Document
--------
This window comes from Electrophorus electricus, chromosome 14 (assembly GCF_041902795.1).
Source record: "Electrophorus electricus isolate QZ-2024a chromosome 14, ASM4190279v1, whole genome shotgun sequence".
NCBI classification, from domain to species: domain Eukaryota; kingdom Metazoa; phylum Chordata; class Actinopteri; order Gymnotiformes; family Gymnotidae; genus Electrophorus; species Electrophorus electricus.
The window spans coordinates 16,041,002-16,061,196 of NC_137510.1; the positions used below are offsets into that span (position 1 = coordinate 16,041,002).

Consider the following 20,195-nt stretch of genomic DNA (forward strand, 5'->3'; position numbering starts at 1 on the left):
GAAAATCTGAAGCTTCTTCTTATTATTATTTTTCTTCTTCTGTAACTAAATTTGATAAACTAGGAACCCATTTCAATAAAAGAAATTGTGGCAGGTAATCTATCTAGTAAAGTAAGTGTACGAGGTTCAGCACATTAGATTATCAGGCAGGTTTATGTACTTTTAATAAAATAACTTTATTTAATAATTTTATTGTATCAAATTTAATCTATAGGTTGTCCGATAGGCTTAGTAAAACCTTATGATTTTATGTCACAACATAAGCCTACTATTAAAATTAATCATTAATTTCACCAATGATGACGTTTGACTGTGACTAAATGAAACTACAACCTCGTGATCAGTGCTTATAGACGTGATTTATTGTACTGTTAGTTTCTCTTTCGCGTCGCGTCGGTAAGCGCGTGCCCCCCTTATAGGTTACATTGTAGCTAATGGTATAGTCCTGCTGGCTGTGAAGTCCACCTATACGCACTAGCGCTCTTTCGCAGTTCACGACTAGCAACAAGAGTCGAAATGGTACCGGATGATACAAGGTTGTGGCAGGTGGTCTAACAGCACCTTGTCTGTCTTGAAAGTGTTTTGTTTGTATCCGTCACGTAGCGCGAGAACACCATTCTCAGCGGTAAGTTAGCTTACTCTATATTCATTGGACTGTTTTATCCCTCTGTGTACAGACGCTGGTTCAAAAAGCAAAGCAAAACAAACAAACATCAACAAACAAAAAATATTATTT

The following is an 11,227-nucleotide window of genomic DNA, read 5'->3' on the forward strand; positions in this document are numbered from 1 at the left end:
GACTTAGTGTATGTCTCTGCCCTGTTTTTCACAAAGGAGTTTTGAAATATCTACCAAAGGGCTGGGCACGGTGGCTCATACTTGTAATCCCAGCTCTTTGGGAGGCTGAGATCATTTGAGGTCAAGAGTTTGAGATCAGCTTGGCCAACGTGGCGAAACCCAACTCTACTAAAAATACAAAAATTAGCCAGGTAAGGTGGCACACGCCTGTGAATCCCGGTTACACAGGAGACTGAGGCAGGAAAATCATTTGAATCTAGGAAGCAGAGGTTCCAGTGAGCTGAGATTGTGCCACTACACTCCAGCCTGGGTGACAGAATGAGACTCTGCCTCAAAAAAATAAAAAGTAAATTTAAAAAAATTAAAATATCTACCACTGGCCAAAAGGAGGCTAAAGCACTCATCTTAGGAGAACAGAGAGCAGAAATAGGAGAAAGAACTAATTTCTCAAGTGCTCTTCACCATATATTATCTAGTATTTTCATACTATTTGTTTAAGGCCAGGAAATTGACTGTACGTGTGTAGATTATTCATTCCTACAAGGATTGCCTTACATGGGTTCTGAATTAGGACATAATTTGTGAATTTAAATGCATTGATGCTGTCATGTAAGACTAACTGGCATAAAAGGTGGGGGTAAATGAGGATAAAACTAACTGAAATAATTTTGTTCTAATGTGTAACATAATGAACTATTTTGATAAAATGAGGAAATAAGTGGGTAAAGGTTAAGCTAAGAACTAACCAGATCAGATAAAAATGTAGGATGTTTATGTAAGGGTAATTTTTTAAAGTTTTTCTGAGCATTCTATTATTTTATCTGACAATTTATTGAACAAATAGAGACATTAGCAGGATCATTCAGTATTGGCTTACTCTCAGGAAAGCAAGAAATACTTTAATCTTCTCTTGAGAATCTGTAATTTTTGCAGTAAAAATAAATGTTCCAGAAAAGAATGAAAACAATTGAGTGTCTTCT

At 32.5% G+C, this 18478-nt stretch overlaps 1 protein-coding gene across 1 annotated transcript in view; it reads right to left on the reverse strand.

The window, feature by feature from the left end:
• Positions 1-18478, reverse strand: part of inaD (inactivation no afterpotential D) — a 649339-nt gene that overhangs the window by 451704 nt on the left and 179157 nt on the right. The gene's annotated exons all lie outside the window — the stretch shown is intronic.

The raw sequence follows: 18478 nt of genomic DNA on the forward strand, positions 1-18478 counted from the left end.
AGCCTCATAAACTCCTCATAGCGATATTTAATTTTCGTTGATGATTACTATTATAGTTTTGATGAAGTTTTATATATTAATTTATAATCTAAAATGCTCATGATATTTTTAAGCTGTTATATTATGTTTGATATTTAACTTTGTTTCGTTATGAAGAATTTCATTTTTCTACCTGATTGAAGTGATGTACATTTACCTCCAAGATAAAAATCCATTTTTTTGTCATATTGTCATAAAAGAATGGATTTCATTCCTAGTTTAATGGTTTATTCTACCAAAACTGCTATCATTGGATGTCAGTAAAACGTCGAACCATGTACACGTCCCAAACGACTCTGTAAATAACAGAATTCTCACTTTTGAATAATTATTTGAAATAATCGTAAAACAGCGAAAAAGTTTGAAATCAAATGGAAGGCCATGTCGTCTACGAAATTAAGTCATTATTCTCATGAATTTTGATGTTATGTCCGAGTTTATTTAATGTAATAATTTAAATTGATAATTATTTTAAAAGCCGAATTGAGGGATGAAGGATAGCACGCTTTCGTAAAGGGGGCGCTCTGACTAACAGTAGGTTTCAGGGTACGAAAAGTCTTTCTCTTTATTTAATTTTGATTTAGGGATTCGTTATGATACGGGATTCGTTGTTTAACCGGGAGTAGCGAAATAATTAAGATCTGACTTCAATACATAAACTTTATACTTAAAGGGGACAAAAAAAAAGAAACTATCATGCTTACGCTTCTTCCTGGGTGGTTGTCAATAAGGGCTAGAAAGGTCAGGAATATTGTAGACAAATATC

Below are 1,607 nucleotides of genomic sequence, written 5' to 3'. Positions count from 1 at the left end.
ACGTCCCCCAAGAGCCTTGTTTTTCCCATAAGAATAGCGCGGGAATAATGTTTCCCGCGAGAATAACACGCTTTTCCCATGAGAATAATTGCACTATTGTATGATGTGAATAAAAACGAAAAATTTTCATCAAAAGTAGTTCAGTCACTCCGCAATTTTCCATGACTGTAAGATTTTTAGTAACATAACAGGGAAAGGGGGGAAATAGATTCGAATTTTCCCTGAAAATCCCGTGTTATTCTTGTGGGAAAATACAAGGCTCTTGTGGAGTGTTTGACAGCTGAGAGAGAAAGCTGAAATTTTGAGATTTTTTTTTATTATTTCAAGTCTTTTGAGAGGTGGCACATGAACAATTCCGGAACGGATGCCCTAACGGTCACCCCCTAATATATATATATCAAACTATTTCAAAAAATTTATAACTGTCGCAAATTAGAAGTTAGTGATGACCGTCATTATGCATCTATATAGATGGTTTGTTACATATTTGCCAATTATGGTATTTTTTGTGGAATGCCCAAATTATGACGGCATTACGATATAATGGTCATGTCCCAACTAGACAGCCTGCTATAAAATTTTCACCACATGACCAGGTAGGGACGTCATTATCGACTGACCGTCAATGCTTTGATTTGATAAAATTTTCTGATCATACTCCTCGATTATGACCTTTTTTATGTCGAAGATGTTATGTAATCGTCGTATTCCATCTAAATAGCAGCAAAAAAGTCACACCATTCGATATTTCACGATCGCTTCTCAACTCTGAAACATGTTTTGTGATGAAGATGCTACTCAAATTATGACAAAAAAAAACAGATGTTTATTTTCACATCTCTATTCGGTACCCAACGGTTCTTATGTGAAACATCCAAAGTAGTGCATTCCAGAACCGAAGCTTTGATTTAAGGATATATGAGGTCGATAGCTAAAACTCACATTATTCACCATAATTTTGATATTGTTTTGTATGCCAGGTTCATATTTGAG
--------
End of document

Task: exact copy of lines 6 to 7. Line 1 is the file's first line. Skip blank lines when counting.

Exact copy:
GAAAATCTGAAGCTTCTTCTTATTATTATTTTTCTTCTTCTGTAACTAAATTTGATAAACTAGGAACCCATTTCAATAAAAGAAATTGTGGCAGGTAATCTATCTAGTAAAGTAAGTGTACGAGGTTCAGCACATTAGATTATCAGGCAGGTTTATGTACTTTTAATAAAATAACTTTATTTAATAATTTTATTGTATCAAATTTAATCTATAGGTTGTCCGATAGGCTTAGTAAAACCTTATGATTTTATGTCACAACATAAGCCTACTATTAAAATTAATCATTAATTTCACCAATGATGACGTTTGACTGTGACTAAATGAAACTACAACCTCGTGATCAGTGCTTATAGACGTGATTTATTGTACTGTTAGTTTCTCTTTCGCGTCGCGTCGGTAAGCGCGTGCCCCCCTTATAGGTTACATTGTAGCTAATGGTATAGTCCTGCTGGCTGTGAAGTCCACCTATACGCACTAGCGCTCTTTCGCAGTTCACGACTAGCAACAAGAGTCGAAATGGTACCGGATGATACAAGGTTGTGGCAGGTGGTCTAACAGCACCTTGTCTGTCTTGAAAGTGTTTTGTTTGTATCCGTCACGTAGCGCGAGAACACCATTCTCAGCGGTAAGTTAGCTTACTCTATATTCATTGGACTGTTTTATCCCTCTGTGTACAGACGCTGGTTCAAAAAGCAAAGCAAAACAAACAAACATCAACAAACAAAAAATATTATTT

The following is an 11,227-nucleotide window of genomic DNA, read 5'->3' on the forward strand; positions in this document are numbered from 1 at the left end: